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editorial

Longfellow Bridge closure will require major adjustments

IT’S NEVER too late for improvements, especially where traffic patterns are concerned. But the 11th-hour, 59th-minute complaint by Massachusetts General Hospital and TD Garden about the extent of the disruption caused by the long-planned restoration of the Longfellow Bridge seems like a late-breaking effort to avoid reality.

Indeed, the sheer scale of the 3½-year effort to rehabilitate the main artery between Boston and Cambridge’s Kendall Square guarantees that thousands of people a day will be inconvenienced. But plans for rerouting traffic were announced months ago, and the closure of the Longfellow to Cambridge-bound traffic from this Saturday until September 2014 was a key feature. Such traffic will be directed across the Craigie Bridge, by the Museum of Science. Boston-bound traffic will be allowed on one lane of the Longfellow.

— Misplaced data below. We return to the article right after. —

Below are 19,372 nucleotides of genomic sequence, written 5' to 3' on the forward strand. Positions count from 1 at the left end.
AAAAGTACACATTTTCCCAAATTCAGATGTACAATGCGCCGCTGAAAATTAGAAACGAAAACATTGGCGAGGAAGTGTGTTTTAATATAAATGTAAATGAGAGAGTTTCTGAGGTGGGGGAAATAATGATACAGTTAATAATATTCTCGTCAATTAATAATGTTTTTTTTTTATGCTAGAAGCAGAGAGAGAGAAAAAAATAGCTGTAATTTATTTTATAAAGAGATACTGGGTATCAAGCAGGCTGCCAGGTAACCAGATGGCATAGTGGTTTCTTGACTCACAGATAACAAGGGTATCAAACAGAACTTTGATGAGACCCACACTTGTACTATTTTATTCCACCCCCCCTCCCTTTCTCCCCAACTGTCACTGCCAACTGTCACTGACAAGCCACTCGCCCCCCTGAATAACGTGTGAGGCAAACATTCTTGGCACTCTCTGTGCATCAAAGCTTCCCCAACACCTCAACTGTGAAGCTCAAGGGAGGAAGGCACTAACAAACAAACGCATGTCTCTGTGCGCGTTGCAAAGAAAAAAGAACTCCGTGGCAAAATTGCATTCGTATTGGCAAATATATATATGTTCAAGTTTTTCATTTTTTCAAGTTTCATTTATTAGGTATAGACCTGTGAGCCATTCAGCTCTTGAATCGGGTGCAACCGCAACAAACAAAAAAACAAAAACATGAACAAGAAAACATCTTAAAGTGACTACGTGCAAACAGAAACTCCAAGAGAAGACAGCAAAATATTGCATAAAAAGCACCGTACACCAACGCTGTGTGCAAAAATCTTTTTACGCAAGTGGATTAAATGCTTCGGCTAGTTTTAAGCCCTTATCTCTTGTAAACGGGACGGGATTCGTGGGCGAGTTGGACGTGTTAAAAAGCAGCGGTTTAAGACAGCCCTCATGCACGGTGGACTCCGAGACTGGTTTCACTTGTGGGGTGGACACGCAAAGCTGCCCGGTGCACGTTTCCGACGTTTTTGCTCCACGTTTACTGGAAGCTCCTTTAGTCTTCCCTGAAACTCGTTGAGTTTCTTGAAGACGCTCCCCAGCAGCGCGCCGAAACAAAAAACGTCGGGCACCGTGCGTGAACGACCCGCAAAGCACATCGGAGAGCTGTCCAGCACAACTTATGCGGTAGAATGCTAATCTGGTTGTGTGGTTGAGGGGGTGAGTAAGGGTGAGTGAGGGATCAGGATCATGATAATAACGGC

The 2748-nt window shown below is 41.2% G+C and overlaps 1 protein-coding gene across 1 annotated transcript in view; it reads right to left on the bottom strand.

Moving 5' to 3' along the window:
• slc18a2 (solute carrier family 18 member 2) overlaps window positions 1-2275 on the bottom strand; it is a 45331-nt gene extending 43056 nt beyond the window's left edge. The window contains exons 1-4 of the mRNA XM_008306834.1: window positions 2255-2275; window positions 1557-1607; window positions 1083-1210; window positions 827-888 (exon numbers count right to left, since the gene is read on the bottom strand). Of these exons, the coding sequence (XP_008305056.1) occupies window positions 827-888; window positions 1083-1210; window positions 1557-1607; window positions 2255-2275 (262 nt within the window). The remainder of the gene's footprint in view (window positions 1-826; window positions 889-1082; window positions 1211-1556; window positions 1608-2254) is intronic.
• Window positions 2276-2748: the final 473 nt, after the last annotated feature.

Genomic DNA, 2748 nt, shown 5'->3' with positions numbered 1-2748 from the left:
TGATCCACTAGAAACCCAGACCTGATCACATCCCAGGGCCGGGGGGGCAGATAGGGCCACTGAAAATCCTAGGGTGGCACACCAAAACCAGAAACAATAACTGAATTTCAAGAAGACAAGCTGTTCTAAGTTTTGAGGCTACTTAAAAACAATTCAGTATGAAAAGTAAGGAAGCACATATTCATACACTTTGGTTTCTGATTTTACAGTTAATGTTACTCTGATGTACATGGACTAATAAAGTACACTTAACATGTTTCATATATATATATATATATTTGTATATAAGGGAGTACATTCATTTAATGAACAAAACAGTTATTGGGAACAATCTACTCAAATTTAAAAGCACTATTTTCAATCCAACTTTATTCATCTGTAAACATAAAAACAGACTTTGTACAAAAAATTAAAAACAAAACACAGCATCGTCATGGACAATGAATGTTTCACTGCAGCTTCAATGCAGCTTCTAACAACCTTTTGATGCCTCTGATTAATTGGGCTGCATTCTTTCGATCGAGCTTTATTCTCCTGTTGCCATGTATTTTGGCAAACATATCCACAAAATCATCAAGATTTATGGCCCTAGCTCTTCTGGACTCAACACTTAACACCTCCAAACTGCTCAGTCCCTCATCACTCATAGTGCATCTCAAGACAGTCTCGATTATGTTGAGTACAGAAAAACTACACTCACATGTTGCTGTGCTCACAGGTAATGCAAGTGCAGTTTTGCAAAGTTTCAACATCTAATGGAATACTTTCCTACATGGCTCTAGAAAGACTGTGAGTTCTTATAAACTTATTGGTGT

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Mass. General, the Garden, and Massachusetts Eye and Ear Infirmary now complain the one-way plan will create terrible congestion for patients, Garden concert-goers, and Red Sox fans — and they may well be right. But there may not be any good alternatives. At the ripe age of 107, the Longfellow is in bad shape. Project managers promise to monitor traffic during the first weeks of the Cambridge-bound closure and be prepared to make changes if necessary. That’s probably all that neighbors can rightfully expect.

Meanwhile, Mass. General, the Garden, and other nearby institutions should urge as many workers and patrons as possible to take public transportation. Eventually, when the bridge project is over, the number of traffic lanes from Boston to Cambridge will shrink from two to one, to better accommodate pedestrians and bicyclists. The most useful way to look at the Cambridge-bound closure is as practice for the future.

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